Free Speech

Oppression in the South Was Not an Expression of Freedom

Freedom's Dominion argues Southern history was animated by "racialized radical anti-statism." The case is lacking.


Freedom's Dominion: A Saga of White Resistance to Federal Power, by Jefferson Cowie, Basic Books, 512 pages, $35

Jefferson Cowie is a prodigious researcher who often shows sensitivity to historical complexities, and his narrative skills shine. The Vanderbilt historian's latest book, Freedom's Dominion, is readable and often provocative. But it superimposes a dubious thesis about Southern history over the facts, arguing that "land dispossession, slavery, power, and oppression do not stand in contrast to freedom—they are expressions of it."

By Cowie's account, whites have repeatedly used the doctrine of states' rights to justify their "freedom to dominate" others. The Southern worldview, he argues, was a doctrine of "racialized radical anti-statism," which later spread to the North and eventually became normalized in the modern Republican Party.

Central to the book's narrative is Barbour County, Alabama, and especially its largest community, Eufaula—a place Cowie regards as a microcosm of the white South, and to some extent white America. Whites in both Eufaula and the surrounding county first asserted their "freedom to dominate" by negating treaty guarantees and occupying Creek tribal lands for themselves. In justifying their theft, the culprits, in collusion with Alabama's leading politicos, cited the sanctity of local control; Cowie calls this a "frenzy of racialized anti-statism."

In Cowie's narrative, another alleged freedom—the "freedom to enslave"—animated Barbour County's campaigns to scuttle both Reconstruction and plans for more equitable land ownership. Once whites had consolidated their power through fraud and violence, they meticulously protected their version of "freedom" through such measures as Jim Crow laws, the convict leasing system, and lynching ("a uniquely sinister form of liberty: the freedom to take a life with impunity"). With the demise of Reconstruction, "freedom proved to be zero-sum: any increase in Black freedom meant a decrease in white freedom," Cowie writes. "To speak of emancipation today without historicizing and understanding efforts by whites to recapture their freedom to dominate, without seeing how emancipation of African Americans was made into the oppression of whites, is to fail to understand a central problem of American history."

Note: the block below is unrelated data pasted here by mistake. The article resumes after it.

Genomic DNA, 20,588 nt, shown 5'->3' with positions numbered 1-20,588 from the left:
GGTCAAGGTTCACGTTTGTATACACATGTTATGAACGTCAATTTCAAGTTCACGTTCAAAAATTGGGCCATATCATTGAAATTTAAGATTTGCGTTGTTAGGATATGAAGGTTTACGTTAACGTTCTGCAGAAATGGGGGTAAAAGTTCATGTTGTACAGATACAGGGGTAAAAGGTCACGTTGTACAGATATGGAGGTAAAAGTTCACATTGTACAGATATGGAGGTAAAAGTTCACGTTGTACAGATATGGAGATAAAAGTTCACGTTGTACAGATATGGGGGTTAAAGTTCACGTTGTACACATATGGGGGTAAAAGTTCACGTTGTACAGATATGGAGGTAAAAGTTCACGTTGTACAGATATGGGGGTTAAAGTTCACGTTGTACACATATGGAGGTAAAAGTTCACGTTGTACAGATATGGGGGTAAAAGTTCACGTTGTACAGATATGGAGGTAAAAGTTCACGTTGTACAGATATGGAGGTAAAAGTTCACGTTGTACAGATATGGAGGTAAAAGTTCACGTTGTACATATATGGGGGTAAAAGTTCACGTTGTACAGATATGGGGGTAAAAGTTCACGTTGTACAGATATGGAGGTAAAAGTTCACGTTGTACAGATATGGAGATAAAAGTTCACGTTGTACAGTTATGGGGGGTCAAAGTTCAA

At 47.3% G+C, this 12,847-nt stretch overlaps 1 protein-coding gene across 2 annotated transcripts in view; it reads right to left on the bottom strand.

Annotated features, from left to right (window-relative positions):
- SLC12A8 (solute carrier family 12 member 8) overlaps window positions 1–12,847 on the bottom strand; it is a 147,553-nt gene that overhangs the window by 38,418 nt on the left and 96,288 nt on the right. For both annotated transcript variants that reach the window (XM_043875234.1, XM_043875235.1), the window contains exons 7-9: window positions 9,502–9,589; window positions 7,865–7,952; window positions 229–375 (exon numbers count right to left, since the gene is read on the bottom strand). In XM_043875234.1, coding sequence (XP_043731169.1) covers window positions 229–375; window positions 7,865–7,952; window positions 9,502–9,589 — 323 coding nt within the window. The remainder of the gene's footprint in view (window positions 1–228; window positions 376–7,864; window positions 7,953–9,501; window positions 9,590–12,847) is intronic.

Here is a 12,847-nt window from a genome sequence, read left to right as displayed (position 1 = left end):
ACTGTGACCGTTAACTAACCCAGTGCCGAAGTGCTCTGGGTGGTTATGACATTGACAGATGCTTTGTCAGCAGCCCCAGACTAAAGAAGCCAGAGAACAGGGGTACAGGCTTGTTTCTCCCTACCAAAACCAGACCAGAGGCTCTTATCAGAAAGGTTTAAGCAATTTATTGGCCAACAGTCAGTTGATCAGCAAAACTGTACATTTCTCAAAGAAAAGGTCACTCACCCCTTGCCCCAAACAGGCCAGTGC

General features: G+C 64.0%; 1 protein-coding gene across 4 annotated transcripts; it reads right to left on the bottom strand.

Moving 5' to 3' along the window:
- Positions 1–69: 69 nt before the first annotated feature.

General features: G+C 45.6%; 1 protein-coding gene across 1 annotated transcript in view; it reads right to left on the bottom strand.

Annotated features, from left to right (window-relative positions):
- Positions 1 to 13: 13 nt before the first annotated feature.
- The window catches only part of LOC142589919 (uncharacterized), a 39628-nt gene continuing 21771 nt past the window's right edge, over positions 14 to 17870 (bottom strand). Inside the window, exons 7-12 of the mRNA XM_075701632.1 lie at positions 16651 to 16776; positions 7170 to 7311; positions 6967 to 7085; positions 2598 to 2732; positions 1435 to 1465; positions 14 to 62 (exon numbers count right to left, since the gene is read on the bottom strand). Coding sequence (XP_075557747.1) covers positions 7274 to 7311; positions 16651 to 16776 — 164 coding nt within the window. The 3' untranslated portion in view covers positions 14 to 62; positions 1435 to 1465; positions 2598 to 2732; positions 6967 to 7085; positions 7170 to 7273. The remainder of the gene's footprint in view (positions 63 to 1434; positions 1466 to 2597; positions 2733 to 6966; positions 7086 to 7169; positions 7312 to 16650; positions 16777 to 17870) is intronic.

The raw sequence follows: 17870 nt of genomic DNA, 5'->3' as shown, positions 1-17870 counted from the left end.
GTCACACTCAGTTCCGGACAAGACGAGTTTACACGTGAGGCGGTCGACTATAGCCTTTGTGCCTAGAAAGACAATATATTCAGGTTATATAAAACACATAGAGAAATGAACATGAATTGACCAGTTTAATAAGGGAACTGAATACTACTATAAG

Throughout the long post-Reconstruction period of "repose on questions of intervention in the South," whites had little to fear from the federal government. The New Deal failed to challenge, and in some ways reinforced, oppression of African Americans. Cowie argues that President Franklin Roosevelt had to depend on powerful Southern politicians to push through his program, and that they had sufficient clout to blunt anti-lynching bills and other threats to white supremacy.

Post–World War II movements weaved together "racial conservatism and economic conservatism," which would become "linked to the point of being a single laissez-faire, freedom-loving ideology known simply as conservatism," Cowie says. "Federal intervention of any kind—whether on lynching, segregation, voting or the regulation of the labor market—constituted a threat upon the sovereignty of a free people."

The pivotal player in this part of Cowie's story was Barbour County's own George C. Wallace, who as governor achieved fame for his invocations of "freedom" and states' rights, including his infamous 1963 stand in the schoolhouse door at the University of Alabama in Tuscaloosa. In his subsequent presidential campaigns, Cowie writes, Wallace pursued a "Northern strategy" that carried his "racialized anti-statism" to "the blue-collar ethnics" and "the West." Many of these Wallace voters soon joined "the traditional but right-moving Republican Party," creating "a political juggernaut."

Freedom's Dominion closes with a forceful plea for a new federal mission to "defend the civil and political rights on the local level for all people—cries of freedom to the contrary be damned."

A major weakness of Cowie's thesis is its fatal dependence on highly subjective wordplay about the meaning of freedom. Despite some qualifications to the contrary, his book rests on the premise that white rhetoric in some sense corresponded to a coherent and consistent belief system—that lynching, disenfranchisement, genocide, and Jim Crow represented a genuine, albeit twisted, variant of freedom that went beyond mere "ideological window dressing."